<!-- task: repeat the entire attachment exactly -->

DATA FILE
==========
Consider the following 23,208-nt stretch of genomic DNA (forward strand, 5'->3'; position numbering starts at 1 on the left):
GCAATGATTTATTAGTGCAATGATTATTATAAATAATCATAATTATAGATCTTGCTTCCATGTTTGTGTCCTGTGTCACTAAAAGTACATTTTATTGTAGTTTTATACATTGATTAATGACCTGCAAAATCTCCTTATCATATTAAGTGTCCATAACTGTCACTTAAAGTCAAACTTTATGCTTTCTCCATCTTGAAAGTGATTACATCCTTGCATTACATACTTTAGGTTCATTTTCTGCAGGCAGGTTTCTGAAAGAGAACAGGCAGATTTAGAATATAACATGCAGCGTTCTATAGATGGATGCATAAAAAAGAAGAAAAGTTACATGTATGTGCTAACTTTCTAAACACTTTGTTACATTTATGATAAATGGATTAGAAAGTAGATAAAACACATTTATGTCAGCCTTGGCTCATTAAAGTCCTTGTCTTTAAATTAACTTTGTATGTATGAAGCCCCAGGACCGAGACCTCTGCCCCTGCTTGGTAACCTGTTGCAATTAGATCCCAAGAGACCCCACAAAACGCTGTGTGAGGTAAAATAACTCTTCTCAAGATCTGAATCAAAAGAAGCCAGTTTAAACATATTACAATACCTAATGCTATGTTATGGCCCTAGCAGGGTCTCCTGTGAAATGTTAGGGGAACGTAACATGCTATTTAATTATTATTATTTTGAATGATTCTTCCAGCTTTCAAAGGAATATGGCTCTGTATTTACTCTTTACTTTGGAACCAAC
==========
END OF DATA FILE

Consider the following 23,208-nt stretch of genomic DNA (forward strand, 5'->3'; position numbering starts at 1 on the left):
GCAATGATTTATTAGTGCAATGATTATTATAAATAATCATAATTATAGATCTTGCTTCCATGTTTGTGTCCTGTGTCACTAAAAGTACATTTTATTGTAGTTTTATACATTGATTAATGACCTGCAAAATCTCCTTATCATATTAAGTGTCCATAACTGTCACTTAAAGTCAAACTTTATGCTTTCTCCATCTTGAAAGTGATTACATCCTTGCATTACATACTTTAGGTTCATTTTCTGCAGGCAGGTTTCTGAAAGAGAACAGGCAGATTTAGAATATAACATGCAGCGTTCTATAGATGGATGCATAAAAAAGAAGAAAAGTTACATGTATGTGCTAACTTTCTAAACACTTTGTTACATTTATGATAAATGGATTAGAAAGTAGATAAAACACATTTATGTCAGCCTTGGCTCATTAAAGTCCTTGTCTTTAAATTAACTTTGTATGTATGAAGCCCCAGGACCGAGACCTCTGCCCCTGCTTGGTAACCTGTTGCAATTAGATCCCAAGAGACCCCACAAAACGCTGTGTGAGGTAAAATAACTCTTCTCAAGATCTGAATCAAAAGAAGCCAGTTTAAACATATTACAATACCTAATGCTATGTTATGGCCCTAGCAGGGTCTCCTGTGAAATGTTAGGGGAACGTAACATGCTATTTAATTATTATTATTTTGAATGATTCTTCCAGCTTTCAAAGGAATATGGCTCTGTATTTACTCTTTACTTTGGAACCAAC